Vitamin A In Pregnancy: Importance, Dosage, And Sources

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An adequate intake of vitamin A in pregnancy can benefit maternal and fetal well-being. The nutrient plays a crucial role in fetal development and keeps the mother healthy. You can get vitamin A through various food items. Vitamin A supplements may also be considered if your doctor prescribes them. Despite the benefits of vitamin A, its excess intake may increase the risk of congenital malformationsiStructural or functional abnormalities that develop during the fetal period. . Read on to know the importance of vitamin A in pregnancy and the right amount to consume.

In This Article

Why Is Vitamin A Important During Pregnancy?

Vitamin A is an essential micronutrient available abundantly in most foods and occurs in two forms (1).

  • Preformed vitamin A (from animal sources): It includes retinol and retinyl estersiA kind of vitamin A used to make supplements and fortified foods. directly absorbed in the body.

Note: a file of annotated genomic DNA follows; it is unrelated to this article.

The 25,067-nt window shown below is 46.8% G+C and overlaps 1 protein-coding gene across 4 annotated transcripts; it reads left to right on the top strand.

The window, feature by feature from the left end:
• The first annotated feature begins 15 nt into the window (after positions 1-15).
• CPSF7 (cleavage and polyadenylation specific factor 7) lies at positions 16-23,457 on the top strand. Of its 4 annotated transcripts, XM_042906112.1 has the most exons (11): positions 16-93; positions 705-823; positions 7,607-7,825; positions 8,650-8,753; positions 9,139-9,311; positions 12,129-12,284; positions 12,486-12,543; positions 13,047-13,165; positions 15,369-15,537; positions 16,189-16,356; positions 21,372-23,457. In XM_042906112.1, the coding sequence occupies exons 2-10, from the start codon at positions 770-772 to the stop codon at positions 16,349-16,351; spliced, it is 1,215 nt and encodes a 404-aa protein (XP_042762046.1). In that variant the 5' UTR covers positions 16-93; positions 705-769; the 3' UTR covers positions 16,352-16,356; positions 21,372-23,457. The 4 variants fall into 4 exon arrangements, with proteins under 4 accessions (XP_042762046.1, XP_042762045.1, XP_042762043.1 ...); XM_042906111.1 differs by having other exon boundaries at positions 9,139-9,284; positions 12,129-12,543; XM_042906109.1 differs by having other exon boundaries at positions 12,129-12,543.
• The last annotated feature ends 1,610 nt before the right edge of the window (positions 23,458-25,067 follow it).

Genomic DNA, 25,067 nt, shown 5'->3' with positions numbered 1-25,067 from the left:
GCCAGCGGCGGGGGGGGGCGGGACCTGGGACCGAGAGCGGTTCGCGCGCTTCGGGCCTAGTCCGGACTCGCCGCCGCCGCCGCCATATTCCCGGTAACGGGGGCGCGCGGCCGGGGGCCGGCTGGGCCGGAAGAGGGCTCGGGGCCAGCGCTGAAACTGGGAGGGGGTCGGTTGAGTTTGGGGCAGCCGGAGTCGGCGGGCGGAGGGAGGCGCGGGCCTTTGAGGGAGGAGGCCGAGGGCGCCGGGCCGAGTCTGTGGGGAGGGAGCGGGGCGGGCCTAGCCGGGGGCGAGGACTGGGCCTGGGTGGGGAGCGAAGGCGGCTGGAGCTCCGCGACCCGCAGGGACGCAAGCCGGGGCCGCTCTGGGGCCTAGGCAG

• Provitamin A carotenoids(from plant sources): It includes beta-caroteneiA natural dye that gives color to fruits and vegetables and gets converted into vitamin A in the human body. that needs to be converted to retinol in the body for absorption.

Vitamin A contributes to the expecting mother’s and the fetus’ health in the following ways (2).

For the mother:

Vitamin A during pregnancy helps in postpartum tissue repair.

Image: Shutterstock

  • Helps in postpartum tissue repair
  • Maintains normal eyesight
  • Strengthens immune system
  • Maintains the functional capacity of the female reproductive system

For the fetus:

  • Assists in bone development
  • Promotes fetal organ development and bone health
  • Helps in the growth and formation of epithelial tissueiA thin protective layer of tissue that forms the outer covering of the body and also lines the glands and organs.

protip_icon Quick fact
Vitamin A helps maintain maternal night vision and fetal ocular health (9).